May 28 of every year is Menstrual Hygiene Day (MH Day), and 2023 marked a global commitment to break the silence and end the stigma surrounding menstruation. With the theme “Making menstruation a normal fact of life by 2030”, civil society organisations and state institutions from around the globe united this year to address the issue.

MH Day serves as a powerful platform to emphasise the significance of proper menstrual hygiene management (MHM). The website of Menstrual Hygiene Day, a worldwide movement, highlights the challenges faced by over 800 million women and girls who menstruate. From accessing education to income inequality and limited participation in daily life, these obstacles hinder their wellbeing.

Recognising the urgency, MH Day has chosen to destigmatise menstruation by 2030 as the focus for this year’s campaign. Currently, countless women and girls endure discrimination and stigma simply because they menstruate.

The campaign stresses that such treatment is unacceptable as menstruation is a natural bodily function. The website advocates for inclusive education and full participation in daily life, irrespective of menstruation.

In 2013, the German-based non-profit WASH United established Menstrual Hygiene Day, with a 28-day social media campaign aimed at raising awareness. Responding positively, the inaugural celebration took place on May 28, 2014, featuring gatherings, exhibitions, workshops and speeches.

Yi Kimthan, deputy country director for Plan International Cambodia (PIC), explained that this date aligns with the average 28-day menstrual cycle of women and girls who menstruate on average five days per month.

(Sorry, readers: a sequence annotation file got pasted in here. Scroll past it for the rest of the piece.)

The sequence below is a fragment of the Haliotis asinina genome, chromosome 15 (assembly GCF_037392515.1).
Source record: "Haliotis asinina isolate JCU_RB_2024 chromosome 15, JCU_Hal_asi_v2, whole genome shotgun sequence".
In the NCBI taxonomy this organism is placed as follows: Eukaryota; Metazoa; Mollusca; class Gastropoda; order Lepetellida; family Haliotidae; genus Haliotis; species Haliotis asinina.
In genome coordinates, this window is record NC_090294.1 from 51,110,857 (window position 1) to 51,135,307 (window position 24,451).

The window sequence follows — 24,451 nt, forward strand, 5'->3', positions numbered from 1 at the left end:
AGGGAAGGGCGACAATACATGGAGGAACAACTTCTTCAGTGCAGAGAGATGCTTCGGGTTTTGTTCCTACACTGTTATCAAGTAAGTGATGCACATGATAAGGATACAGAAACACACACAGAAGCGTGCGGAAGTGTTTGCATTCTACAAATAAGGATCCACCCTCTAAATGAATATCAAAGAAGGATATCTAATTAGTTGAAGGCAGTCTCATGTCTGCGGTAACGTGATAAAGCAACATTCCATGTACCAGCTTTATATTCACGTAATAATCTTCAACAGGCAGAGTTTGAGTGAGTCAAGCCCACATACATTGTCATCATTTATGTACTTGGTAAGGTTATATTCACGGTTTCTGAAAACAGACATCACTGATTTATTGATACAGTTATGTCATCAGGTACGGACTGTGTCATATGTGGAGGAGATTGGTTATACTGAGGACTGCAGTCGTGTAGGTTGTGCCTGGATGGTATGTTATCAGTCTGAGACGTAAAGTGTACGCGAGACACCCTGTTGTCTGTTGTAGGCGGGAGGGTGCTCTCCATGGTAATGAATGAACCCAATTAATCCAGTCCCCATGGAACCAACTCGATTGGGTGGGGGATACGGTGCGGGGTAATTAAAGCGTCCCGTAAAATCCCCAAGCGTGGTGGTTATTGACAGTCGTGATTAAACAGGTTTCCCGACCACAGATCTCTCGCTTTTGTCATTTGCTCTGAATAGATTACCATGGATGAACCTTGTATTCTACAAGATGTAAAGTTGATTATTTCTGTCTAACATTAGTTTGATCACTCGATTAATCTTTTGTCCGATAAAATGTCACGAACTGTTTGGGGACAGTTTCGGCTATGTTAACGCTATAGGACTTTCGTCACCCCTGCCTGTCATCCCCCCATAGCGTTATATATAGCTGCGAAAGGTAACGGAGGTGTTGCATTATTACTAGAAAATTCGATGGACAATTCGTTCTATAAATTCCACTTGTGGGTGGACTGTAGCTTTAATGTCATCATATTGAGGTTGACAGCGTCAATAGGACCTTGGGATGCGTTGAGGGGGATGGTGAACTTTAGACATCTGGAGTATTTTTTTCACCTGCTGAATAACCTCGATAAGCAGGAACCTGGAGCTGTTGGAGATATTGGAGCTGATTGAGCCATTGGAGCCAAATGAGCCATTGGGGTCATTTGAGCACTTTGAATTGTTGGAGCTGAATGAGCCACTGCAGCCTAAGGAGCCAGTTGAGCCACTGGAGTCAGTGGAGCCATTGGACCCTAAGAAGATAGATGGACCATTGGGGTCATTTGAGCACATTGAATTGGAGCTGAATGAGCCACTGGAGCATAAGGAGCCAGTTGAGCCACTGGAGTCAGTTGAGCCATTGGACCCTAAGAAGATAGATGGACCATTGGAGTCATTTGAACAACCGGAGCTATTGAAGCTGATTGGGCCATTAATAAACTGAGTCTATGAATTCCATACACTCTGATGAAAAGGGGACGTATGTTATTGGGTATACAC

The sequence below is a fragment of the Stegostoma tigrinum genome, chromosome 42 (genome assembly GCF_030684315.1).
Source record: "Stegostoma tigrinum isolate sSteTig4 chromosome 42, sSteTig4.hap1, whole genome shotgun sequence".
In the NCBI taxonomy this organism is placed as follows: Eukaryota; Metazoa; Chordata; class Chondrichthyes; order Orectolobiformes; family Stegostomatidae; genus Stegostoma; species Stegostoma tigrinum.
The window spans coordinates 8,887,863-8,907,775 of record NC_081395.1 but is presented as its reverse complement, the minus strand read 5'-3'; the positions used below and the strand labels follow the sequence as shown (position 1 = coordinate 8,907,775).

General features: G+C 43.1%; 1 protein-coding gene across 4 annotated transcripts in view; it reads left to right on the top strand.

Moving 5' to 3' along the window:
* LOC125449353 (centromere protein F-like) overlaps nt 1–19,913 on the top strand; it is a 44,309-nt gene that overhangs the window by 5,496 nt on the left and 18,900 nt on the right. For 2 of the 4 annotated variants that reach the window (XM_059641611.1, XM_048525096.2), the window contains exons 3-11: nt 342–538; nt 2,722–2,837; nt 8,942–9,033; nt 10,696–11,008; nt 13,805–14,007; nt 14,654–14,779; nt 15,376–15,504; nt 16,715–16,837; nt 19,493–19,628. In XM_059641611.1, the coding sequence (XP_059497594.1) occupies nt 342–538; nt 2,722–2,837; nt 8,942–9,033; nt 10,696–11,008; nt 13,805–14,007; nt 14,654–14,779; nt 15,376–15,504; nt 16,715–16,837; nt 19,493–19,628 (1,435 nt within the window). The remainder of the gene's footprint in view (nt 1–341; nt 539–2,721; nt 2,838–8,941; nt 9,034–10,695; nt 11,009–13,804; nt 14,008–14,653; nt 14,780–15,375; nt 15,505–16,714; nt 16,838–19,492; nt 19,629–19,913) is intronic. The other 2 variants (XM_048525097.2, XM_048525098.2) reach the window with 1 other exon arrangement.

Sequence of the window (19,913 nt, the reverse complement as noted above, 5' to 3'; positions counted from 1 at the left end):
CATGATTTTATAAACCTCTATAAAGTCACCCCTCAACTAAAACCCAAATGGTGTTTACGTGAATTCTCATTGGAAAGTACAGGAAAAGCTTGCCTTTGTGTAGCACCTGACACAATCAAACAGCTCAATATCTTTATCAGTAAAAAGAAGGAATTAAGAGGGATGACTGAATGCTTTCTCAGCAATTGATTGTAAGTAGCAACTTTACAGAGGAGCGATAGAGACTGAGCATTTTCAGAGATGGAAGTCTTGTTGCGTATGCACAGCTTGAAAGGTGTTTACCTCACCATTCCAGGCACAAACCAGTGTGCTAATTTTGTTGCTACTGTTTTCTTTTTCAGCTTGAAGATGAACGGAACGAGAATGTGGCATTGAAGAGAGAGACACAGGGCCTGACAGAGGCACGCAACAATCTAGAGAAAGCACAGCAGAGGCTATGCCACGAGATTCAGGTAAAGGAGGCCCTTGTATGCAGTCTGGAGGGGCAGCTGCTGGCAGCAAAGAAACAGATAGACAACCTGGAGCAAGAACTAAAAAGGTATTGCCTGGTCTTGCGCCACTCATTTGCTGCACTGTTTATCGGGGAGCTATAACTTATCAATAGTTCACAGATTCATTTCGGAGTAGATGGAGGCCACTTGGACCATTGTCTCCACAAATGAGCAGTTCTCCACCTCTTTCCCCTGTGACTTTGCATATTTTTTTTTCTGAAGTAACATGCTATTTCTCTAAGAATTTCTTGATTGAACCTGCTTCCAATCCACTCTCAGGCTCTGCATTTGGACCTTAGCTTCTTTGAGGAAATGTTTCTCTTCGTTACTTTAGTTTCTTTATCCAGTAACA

Cambodia, in partnership with PIC, has promoted MH Day for four consecutive years to break the taboos and raise awareness about menstruation.

For Kimthan, MH Day acts as a global advocacy forum, challenging negative social norms and promoting menstrual hygiene awareness. Kimthan emphasises the importance of educating both boys and girls about menstrual periods in order to eradicate harmful stigmas and misconceptions.

In honour of this day, PIC collaborates with relevant institutions on various grassroots projects. These initiatives aim to promote awareness and provide convenient facilities such as pour-flush toilets and essential hygiene materials for women and girls.

Lon Say Teng, director of the Department of Rural Healthcare at the Ministry of Rural Development, stressed that neglecting menstrual hygiene perpetuates women’s exclusion from education, employment and social development. He urges open discussions and widespread knowledge about menstrual hygiene while emphasising the need for continued support from development partners.

On MH Day, Teng congratulates and fully supports women and girls during this fundamental phase of their lives. Acknowledging the health risks and potential infertility and disease resulting from neglecting menstrual health, he encourages breaking the taboos and embracing open conversations about menstruation.